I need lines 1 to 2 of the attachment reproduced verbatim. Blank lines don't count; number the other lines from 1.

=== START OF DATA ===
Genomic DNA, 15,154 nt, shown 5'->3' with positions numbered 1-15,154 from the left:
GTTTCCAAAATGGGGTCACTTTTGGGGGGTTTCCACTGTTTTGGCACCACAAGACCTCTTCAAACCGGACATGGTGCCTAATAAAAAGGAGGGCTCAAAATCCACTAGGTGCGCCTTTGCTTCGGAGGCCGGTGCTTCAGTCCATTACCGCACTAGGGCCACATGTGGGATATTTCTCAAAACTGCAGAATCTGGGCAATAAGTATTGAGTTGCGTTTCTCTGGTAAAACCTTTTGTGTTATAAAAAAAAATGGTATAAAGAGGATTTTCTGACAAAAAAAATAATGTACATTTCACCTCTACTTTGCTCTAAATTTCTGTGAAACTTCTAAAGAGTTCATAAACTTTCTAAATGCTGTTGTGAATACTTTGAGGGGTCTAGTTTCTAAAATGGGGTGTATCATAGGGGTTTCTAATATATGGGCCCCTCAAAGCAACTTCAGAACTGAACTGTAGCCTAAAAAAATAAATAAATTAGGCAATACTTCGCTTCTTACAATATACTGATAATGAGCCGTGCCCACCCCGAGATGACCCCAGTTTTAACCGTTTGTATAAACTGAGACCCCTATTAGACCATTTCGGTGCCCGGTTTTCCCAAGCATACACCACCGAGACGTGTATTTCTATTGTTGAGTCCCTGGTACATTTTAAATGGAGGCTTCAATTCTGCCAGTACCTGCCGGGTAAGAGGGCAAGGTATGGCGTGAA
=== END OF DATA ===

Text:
Genomic DNA, 15,154 nt, shown 5'->3' with positions numbered 1-15,154 from the left:
GTTTCCAAAATGGGGTCACTTTTGGGGGGTTTCCACTGTTTTGGCACCACAAGACCTCTTCAAACCGGACATGGTGCCTAATAAAAAGGAGGGCTCAAAATCCACTAGGTGCGCCTTTGCTTCGGAGGCCGGTGCTTCAGTCCATTACCGCACTAGGGCCACATGTGGGATATTTCTCAAAACTGCAGAATCTGGGCAATAAGTATTGAGTTGCGTTTCTCTGGTAAAACCTTTTGTGTTATAAAAAAAAATGGTATAAAGAGGATTTTCTGACAAAAAAAATAATGTACATTTCACCTCTACTTTGCTCTAAATTTCTGTGAAACTTCTAAAGAGTTCATAAACTTTCTAAATGCTGTTGTGAATACTTTGAGGGGTCTAGTTTCTAAAATGGGGTGTATCATAGGGGTTTCTAATATATGGGCCCCTCAAAGCAACTTCAGAACTGAACTGTAGCCTAAAAAAATAAATAAATTAGGCAATACTTCGCTTCTTACAATATACTGATAATGAGCCGTGCCCACCCCGAGATGACCCCAGTTTTAACCGTTTGTATAAACTGAGACCCCTATTAGACCATTTCGGTGCCCGGTTTTCCCAAGCATACACCACCGAGACGTGTATTTCTATTGTTGAGTCCCTGGTACATTTTAAATGGAGGCTTCAATTCTGCCAGTACCTGCCGGGTAAGAGGGCAAGGTATGGCGTGAA